30th June 2017, Manchester
There was an initial introduction by John Hilbert of Vanitec and then a very careful explanation about the need to avoid discussions around future pricing or any specific pricing policies of individual companies, so as to meet anti-trust requirements that are designed to prevent cartel arrangements.
Market Update on Vanadium – Terry Perles of TTP Squared
The opening talk was from Terry Perles of TTP Squared who gave a historical overview of V2O5 pricing back to 2004 – he pointed out that most (73%) Vanadium production comes from processing of steel slag (the cheapest source), 17% comes from Primary ore processing (3 mines – Largo in Brazil plus Rhovan and Vametco in South Africa) and 10% come from more expensive secondary production routes (eg processing of Venezualan oil production.)
He pointed out the major price shock that occurred in 2005, when the price of V2O5 rose to over $30/pound due to the introduction of grade 3 reinforcing bar (requiring Vanadium) in China – more on this later. He also subsequently returned to the data to show that the long term mean price for V2O5 is $7.40/pound. Terry pointed out that VRFB manufacturers should assume this for any production cost estimates that they make – a discussion over lunch with Dr Peter Fischer of the Fraunhofer Institute later confirmed that small VRFB projects (i.e. only a few hundred tonnes of electrolyte) often have to pay considerably more than this.
One of the most interesting graphs showed the excess of production that existed between 2005 and 2010 – significant stocks were evidently being accumulated during that time, it has taken 6 years to deplete those stocks, partly helped by the reduction in Vanadium price, which has taken some production out of play, the shutdown of Evraz’s South African Highveld plant and the 50% reduction of Vanadium coming from Venezuelan oil since 2014.
Terry explained in some detail how some cheaper non-vanadium containing types of rebar (produced via heat-treatment) have been entering the market, mainly in China. These bars do not meet all of the requirements of grade 3 rebar but have been generally harder to distinguish using on-site tests. Vanitec has addressed this issue at a technical level and will soon be introducing a strategy to distinguish the heat treated types from the more correctly specified Vanadium containing types of rebar steel. The effects of this on chinese Vanadium consumption are obviously yet to be seen but estimates for China for the next year or two are for an increased demand of between 7,000 and 16,000 Tonnes of Vanadium – that is an increase of 8%-19% of annual worldwide consumption.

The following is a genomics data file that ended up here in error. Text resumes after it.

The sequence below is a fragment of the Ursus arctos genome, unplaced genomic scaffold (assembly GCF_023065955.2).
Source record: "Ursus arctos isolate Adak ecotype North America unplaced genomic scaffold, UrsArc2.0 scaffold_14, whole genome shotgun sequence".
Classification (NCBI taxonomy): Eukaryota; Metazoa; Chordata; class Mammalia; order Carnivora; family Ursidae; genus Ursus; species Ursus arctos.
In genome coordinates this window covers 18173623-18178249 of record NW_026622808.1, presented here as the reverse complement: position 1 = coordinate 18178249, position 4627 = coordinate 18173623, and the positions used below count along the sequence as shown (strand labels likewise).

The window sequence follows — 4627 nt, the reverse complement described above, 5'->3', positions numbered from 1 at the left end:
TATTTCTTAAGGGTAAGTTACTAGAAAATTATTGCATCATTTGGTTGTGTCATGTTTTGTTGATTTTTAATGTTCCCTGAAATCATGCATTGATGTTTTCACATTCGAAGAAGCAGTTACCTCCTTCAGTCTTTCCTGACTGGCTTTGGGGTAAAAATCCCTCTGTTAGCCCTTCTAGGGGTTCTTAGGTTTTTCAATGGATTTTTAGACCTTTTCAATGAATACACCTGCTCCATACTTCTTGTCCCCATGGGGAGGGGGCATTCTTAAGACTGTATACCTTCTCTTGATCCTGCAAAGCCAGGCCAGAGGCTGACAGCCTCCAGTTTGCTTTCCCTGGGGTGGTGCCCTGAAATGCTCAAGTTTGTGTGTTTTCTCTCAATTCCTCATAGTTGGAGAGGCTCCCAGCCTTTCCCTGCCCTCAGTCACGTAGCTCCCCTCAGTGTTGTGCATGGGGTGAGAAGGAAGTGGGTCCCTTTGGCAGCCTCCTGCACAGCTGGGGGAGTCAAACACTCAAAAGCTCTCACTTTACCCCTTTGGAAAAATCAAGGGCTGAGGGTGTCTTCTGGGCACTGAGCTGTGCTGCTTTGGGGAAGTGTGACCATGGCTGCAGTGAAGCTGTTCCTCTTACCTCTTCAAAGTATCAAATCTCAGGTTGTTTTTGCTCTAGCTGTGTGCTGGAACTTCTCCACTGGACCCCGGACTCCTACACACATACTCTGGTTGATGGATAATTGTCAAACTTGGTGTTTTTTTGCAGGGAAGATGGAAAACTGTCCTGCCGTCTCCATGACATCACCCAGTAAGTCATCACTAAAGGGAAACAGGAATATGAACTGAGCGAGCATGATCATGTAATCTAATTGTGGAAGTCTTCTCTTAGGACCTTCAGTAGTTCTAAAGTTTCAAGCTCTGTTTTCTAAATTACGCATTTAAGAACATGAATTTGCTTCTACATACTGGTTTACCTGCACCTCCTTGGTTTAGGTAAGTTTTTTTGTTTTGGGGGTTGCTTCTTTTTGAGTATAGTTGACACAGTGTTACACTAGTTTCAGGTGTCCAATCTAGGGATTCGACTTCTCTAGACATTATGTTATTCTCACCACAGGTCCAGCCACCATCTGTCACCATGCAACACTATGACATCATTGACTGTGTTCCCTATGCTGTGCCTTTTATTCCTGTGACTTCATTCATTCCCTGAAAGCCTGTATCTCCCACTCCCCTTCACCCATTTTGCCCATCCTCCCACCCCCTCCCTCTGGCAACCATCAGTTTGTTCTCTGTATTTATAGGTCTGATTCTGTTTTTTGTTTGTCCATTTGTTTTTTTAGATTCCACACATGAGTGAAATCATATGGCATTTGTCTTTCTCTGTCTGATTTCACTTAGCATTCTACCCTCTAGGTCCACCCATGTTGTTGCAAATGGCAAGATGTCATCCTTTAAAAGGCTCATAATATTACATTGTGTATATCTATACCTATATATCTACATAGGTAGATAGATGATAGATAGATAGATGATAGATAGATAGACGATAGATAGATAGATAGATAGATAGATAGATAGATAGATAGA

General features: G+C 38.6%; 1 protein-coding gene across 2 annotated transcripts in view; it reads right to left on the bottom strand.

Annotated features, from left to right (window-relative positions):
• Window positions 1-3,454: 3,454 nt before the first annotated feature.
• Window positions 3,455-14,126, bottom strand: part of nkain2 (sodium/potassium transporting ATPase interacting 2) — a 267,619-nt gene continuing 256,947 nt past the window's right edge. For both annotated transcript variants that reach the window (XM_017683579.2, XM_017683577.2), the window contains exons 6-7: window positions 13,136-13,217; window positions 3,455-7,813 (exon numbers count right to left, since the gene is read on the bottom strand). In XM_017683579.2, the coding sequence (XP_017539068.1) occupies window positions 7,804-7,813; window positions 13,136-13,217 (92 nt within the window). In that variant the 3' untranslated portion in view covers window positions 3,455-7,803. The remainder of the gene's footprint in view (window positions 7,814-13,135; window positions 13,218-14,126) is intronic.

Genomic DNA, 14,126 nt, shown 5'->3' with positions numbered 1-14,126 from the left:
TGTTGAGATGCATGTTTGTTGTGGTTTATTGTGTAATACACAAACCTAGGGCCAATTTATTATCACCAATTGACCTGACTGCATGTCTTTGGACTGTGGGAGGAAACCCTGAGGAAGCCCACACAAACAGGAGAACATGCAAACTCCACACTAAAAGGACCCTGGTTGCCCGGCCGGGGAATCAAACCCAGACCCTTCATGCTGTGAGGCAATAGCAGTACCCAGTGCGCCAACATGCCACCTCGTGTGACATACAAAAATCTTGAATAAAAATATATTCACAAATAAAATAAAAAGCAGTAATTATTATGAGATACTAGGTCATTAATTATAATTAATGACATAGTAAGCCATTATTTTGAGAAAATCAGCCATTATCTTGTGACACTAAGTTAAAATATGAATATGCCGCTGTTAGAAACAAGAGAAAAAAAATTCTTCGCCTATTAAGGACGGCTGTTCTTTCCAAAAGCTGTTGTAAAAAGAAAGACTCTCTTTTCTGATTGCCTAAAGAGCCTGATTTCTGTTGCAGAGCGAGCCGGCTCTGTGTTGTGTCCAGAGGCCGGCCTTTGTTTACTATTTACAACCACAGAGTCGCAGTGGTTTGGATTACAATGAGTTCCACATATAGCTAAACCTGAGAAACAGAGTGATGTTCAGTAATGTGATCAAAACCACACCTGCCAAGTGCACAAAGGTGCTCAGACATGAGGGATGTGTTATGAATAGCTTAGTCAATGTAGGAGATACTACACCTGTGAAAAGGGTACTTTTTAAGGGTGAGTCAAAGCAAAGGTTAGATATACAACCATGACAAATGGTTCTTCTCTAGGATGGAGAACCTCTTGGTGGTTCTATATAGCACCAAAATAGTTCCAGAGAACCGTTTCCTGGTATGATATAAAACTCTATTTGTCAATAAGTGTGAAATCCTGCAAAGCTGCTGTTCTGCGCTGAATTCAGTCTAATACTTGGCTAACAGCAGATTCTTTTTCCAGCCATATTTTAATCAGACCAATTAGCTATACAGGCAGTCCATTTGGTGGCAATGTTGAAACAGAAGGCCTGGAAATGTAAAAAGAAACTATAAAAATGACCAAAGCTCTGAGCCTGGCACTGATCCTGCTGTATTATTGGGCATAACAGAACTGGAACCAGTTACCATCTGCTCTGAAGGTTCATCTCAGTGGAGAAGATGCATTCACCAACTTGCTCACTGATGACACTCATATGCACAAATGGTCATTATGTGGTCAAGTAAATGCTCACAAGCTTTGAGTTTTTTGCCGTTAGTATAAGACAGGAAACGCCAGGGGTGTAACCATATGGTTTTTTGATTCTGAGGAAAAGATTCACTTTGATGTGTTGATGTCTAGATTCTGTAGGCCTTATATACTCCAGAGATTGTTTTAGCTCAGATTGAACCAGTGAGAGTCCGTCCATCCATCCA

In terms of future growth of the Vanadium supply to meet this demand and the potential demand from VRFB production Terry pointed out that 1 MW.h of energy storage uses about 5 Metric Tonnes of Vanadium (MTV) (my estimates are closer to 4 MTV but he may have been referring to generation 1 electrolyte and my calculations for the mixed acid electrolyte developed by PNNL). Either way the 800MWh Dalian Battery is going to require something like 3500-4000 tonnes of Vanadium and so if VRFBs are going to have significant adoption then new sources of Vanadium need to come online.
One doesn’t need it to be stated that Vanadium from the steel slag process is not going to increase, certainly not unless the world suddenly starts making a lot more stuff out of steel than has been the case in the past (not going to happen) – that seemed to be assumed. Terry pointed out that Vanadium derived from secondary production might increase – eg from chinese stone coal mines – but this is a rather dirty process that does not sit well with China’s recent attempts to reduce CO2 production and improve air quality.
Terry did not need to point out that this only really left primary vanadium mines (at present only Largo, Xstrata’s Rhovan and Bushveld-Vametco) to pick up the potential massive increases in demand from VRFBs .
In the Q&A session that followed Professor Maria Skyllas-Kazacos from UNSW (the original inventor of the all-Vanadium Redox Flow Battery) asked what had happened to the Windimurra mine in Australia – the subsequent discussion revealed that this plant apparently stopped production in 2004 after being taken over by a large mining conglomerate, but since then a number of different owners have tried to get the plant back up and running and despite over 550 million Australian dollars being spent, production had not been successfully restarted. (Remind me – how much did Fortune pay for Vametco again ?)